It was so good to see sandbagging stations at Murray Bridge. I remember one day at Mannum there were some guys who had just come up from Adelaide with the State Emergency Service to make sure they could do their bit to assist communities so that people could get their 20 sandbags. These guys had come up from Adelaide to assist and I really take my hat off to them.

These big events turn into a statewide issue. We have certainly seen it when we have had other big events such as the big fires on Kangaroo Island or even the regional fires, whether it be in the South-East or like those we had 2½ years ago with the Yumali-Netherton fire when the strike teams turned up from either the South-East or the Hills. I know they came from both places. In fact, I saw a truck from well south of Adelaide there at that time.

It shows the true spirit of South Australians and Australians, helping each other to make sure that the job gets done. If it does not happen through volunteers, it would cost whatever government is in charge an enormous amount of money. I believe the government would not be able to fund it. I think the volunteer hours averaged out close to $50 per hour, and that is just in a monetary sense without the sense of achievement that they are doing it for the community. That is something to be truly recognised and celebrated.

Talking about volunteers, there would also have been some paid staff involved in this. With the State Emergency Service, volunteers and paid people would have been involved in some of the swiftwater rescues that had to happen on the river. We had people come down from Queensland to assist with this. They were based in Murray Bridge, and I would say there is a crew still there. An extra helicopter came in from the Eastern States to assist with any potential rescues.

We had a couple of interesting characters—I have used other names such as 'clowns'—who decided to get on air mattresses at Ponde and go for a float. It seems like there are a lot of interesting things that happen out of Ponde. They got into trouble and the swiftwater rescue guys were there to protect them from their own folly. I really take my hat off to them.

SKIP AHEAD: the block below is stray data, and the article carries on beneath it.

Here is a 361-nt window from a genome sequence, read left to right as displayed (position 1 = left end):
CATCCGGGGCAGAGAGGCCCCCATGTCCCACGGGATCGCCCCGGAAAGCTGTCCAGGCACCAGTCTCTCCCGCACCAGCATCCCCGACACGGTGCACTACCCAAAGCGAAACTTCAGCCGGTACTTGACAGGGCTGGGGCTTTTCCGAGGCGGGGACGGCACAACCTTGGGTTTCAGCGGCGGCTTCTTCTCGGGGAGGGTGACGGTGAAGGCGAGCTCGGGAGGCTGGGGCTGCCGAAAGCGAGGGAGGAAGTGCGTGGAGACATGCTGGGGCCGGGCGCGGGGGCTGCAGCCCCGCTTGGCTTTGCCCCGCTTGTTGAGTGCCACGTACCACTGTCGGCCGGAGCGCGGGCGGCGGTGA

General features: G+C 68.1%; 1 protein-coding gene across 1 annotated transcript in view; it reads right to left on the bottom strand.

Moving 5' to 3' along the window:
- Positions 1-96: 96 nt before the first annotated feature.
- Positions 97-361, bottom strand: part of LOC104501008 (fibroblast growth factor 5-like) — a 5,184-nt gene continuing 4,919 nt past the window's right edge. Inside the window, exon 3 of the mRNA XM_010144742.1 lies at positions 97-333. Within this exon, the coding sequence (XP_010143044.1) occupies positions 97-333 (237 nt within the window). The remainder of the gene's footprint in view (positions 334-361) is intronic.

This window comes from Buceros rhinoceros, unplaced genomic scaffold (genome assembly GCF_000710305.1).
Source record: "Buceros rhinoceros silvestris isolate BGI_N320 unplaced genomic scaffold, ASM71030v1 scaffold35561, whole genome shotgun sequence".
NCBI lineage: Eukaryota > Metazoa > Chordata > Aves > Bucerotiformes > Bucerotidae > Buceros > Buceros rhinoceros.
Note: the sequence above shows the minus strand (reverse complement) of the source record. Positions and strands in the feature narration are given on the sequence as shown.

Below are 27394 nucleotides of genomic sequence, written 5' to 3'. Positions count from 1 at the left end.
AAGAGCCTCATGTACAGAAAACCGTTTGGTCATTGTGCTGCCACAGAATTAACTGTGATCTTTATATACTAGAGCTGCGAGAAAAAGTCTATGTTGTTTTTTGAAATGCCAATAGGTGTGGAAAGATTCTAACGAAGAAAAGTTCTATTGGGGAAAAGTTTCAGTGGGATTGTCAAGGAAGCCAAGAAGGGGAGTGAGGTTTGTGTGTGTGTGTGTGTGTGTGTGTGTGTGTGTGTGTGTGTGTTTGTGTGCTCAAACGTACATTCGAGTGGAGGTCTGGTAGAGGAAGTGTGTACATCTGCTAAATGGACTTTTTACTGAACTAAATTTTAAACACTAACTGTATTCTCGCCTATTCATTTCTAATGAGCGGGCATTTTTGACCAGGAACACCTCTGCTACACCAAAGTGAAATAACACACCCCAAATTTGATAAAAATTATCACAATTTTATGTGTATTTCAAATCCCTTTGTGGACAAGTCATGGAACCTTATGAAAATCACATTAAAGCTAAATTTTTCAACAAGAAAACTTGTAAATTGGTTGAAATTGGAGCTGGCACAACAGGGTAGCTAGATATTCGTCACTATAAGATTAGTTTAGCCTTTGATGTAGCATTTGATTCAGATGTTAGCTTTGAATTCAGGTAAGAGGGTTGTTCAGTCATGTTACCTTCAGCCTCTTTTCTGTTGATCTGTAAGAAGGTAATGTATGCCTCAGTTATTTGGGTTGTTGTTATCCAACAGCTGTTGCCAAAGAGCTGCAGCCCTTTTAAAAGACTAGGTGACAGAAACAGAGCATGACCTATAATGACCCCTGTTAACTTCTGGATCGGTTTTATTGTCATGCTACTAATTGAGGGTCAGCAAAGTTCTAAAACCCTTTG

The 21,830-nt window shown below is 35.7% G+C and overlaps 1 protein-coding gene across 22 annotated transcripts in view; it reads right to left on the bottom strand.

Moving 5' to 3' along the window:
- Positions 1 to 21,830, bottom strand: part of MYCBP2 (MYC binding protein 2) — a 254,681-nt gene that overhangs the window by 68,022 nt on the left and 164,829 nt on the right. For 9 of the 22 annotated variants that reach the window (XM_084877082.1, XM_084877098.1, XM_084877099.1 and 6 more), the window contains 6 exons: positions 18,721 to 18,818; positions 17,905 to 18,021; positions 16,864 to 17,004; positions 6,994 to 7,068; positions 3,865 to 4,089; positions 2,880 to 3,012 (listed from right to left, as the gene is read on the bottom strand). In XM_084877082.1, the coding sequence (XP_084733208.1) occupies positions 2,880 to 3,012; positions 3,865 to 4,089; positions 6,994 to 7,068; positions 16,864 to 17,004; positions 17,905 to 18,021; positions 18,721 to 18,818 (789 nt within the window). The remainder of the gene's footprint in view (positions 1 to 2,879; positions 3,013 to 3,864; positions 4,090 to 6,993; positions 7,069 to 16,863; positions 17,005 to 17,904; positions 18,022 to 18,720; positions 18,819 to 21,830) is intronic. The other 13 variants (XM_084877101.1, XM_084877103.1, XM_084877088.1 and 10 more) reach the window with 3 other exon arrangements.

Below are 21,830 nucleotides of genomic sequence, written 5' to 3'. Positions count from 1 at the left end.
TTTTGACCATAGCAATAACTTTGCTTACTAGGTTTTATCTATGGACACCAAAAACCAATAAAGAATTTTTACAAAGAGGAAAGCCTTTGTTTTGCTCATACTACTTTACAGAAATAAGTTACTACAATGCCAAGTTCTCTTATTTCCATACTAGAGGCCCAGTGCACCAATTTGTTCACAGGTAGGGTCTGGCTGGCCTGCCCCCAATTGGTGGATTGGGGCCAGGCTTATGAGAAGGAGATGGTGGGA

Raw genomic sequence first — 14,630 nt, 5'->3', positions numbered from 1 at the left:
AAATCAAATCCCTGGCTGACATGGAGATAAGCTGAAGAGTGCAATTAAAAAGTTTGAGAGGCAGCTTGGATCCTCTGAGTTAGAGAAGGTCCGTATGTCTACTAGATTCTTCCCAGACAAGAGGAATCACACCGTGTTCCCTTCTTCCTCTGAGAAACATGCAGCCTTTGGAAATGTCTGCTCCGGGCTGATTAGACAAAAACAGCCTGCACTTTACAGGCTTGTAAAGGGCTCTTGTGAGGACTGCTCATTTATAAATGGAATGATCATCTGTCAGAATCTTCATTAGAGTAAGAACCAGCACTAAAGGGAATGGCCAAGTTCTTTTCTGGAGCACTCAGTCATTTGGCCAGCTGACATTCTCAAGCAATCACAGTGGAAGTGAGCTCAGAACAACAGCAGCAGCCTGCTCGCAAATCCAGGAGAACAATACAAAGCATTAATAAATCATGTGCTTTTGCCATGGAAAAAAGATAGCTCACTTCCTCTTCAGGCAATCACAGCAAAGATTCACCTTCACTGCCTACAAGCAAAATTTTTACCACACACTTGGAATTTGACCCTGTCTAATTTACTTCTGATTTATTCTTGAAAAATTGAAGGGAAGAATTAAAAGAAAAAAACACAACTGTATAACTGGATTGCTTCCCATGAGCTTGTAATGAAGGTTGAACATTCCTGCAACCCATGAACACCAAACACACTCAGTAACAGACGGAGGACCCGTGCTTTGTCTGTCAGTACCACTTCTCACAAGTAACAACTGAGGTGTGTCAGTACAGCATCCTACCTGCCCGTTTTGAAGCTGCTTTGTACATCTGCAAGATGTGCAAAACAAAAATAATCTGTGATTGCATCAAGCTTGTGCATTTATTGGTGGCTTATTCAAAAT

We just would not function without the valuable work that volunteers do in whatever capacity. As I said earlier, it does not have to be in these capacities of firefighting or working in flood areas. There are people who volunteer in hospitals and aged care, helping people as they get older and bringing a smile to their face and making their life better.

It is such a good thing to support volunteers, and we need to keep doing it. We need to make sure that volunteers are always ready to come to the big frontline events, such as the flooding that has happened. As I said, there is a lot of work to be done. Some of the work, and I am sure some of this was in volunteer time, was with the pumps to dewater the area around Mannum, around Mary Ann Reserve, when the stormwater was flowing in. Council staff were making sure that the small motors were running at night.

I know I mentioned his name yesterday and you will get sick of me talking about him, but Ben Scales, the Chief Executive Officer of Mid Murray, did his shift manning those pumps at midnight on New Year's Eve for six hours to make sure that they had fuel in them so they could keep pumping the water that was seeping into Mary Ann Reserve and put it back over the levee bank into the river. I want to commend all volunteers. May people all keep volunteering long into the future at whatever level they volunteer at because we truly cherish your service.